People at risk of type 2 diabetes required for food supplement study

Jack Woodfield
Wed, 20 Feb 2019
People at risk of type 2 diabetes required for food supplement study
People with prediabetes are being recruited for a new study looking at how certain food supplements might impact blood glucose levels.

A research team from the Rowett Institute at Aberdeen University wants to explore how bilberry and grape seed extract could lower blood glucose and cholesterol levels in those at risk of developing the condition.

They will also investigate how other factors, such as gender, age, body weight, genes and lifestyle factors might also affect how the body reacts to the supplements.

Grape seed extract is a well-known powerful antioxidant and the bilberry, which looks very similar to a blueberry, has been used for many medicinal purposes. It is best known for treating eye conditions such as glaucoma, cataracts and dry eye.

Lead study author Dr Baukje de Roos said: "We really hope to work with people who may be at risk [of] getting diabetes, and work to find a method of preventing it.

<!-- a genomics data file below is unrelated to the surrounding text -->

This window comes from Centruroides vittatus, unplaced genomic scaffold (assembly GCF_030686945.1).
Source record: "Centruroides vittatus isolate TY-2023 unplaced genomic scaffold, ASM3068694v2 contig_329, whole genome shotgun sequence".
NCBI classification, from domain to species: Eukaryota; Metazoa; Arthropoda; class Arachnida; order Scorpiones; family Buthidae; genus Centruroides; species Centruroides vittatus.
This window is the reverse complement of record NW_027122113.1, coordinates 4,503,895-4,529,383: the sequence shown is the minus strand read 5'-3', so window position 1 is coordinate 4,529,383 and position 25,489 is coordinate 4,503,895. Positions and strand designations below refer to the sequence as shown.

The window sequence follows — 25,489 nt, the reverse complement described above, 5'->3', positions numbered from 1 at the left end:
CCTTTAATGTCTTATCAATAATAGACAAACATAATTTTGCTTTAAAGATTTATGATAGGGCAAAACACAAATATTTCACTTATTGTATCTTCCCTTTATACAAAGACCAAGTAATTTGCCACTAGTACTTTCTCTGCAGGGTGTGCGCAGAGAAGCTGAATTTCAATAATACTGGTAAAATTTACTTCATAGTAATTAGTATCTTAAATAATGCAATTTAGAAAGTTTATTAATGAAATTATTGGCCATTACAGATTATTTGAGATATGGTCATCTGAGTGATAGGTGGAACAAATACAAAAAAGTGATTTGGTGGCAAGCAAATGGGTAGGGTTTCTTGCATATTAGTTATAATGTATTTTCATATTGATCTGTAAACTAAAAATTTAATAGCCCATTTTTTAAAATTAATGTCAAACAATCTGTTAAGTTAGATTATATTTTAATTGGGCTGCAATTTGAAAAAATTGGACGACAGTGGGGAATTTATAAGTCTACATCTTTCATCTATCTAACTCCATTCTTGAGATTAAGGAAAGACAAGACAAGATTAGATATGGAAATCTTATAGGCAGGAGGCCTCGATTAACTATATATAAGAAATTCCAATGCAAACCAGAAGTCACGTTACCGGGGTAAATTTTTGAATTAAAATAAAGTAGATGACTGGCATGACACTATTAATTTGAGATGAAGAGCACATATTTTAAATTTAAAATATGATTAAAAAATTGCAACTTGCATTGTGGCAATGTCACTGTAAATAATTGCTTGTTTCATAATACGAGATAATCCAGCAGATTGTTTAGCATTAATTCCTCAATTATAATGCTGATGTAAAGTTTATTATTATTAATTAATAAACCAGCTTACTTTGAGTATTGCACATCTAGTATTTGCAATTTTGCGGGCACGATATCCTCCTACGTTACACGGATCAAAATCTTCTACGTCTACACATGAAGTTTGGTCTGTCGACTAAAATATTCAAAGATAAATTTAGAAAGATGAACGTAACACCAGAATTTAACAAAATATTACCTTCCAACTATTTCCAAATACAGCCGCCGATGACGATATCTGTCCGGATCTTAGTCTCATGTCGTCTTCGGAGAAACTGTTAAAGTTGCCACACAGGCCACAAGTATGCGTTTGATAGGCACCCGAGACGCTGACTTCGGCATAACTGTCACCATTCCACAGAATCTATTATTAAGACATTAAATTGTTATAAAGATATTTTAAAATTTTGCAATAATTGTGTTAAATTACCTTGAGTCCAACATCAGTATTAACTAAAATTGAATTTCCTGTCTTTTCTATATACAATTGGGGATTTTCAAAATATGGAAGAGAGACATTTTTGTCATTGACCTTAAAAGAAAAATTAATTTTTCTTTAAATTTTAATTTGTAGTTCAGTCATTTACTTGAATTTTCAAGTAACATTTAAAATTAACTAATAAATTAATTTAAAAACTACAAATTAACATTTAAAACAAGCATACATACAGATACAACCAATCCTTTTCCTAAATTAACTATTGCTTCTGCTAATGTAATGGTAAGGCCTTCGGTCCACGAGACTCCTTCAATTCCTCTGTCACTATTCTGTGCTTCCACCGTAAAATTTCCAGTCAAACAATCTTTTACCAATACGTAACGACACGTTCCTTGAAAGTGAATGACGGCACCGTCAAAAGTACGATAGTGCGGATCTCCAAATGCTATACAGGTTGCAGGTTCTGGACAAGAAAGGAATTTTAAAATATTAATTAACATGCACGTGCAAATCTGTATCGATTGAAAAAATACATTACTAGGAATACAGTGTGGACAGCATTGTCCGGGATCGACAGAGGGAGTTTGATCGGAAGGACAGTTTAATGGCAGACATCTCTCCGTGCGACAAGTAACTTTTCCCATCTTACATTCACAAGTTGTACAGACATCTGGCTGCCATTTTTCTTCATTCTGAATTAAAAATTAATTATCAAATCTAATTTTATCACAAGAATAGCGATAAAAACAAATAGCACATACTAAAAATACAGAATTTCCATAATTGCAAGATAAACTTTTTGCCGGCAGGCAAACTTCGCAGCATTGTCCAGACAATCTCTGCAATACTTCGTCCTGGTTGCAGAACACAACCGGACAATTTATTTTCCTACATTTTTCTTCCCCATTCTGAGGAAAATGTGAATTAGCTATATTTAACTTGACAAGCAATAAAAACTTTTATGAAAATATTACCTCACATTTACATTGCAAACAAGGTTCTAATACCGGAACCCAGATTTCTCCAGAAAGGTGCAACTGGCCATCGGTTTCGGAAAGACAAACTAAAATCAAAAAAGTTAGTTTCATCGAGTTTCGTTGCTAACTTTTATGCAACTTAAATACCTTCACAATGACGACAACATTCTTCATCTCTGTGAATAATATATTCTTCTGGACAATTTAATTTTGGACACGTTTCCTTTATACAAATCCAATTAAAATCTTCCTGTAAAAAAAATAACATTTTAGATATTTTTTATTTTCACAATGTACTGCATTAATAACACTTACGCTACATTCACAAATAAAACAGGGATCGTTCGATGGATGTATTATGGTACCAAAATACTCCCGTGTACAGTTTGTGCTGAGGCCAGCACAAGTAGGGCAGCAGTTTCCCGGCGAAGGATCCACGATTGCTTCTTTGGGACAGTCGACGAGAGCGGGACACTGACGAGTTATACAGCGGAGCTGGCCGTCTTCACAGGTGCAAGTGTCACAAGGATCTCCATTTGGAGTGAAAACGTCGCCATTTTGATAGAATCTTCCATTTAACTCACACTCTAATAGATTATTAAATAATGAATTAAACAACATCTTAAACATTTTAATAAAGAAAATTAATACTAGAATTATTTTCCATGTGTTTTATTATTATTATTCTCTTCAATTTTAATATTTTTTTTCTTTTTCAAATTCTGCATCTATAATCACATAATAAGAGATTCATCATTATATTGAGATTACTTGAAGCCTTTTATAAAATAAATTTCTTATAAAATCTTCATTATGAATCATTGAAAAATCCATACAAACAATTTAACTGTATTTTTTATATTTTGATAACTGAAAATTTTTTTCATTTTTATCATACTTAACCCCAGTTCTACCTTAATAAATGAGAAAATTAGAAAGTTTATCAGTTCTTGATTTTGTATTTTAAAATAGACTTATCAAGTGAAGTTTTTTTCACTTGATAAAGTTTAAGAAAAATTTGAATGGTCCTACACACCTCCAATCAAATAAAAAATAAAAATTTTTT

"We're taking a personal approach, as previous studies have shown that people are affected in many different ways to dietary advice and studies.

"Type 2 diabetes is an important risk factor for cardiovascular disease, therefore preventing it at an early stage is important."

The team are hoping to recruit people who are aged 45 or older with a body mass index (BMI) of 28 or higher. The aim is to find people who are either healthy or at risk of developing type 2 diabetes.

It has been estimated that diabetes affects one in 25 people in Scotland. Type 2 diabetes is rapidly increasing in the country and accounts for about 87% of people with those with diabetes there.

Dr Roos added: "By improving glucose and lipid markers in the blood, we are hoping to postpone or prevent the onset of type 2 diabetes. In order to test our theory we really need help from members of the public, who might be willing to volunteer to take part in our research study."

Editor's note: People with prediabetes can lower their risk of developing type 2 diabetes by eating a healthy, real-food diet, which is advocated on our award-winning Low Carb Program. People with prediabetes can achieve health benefits through adopting a low carb diet which include lowering their HbA1c levels and losing weight.
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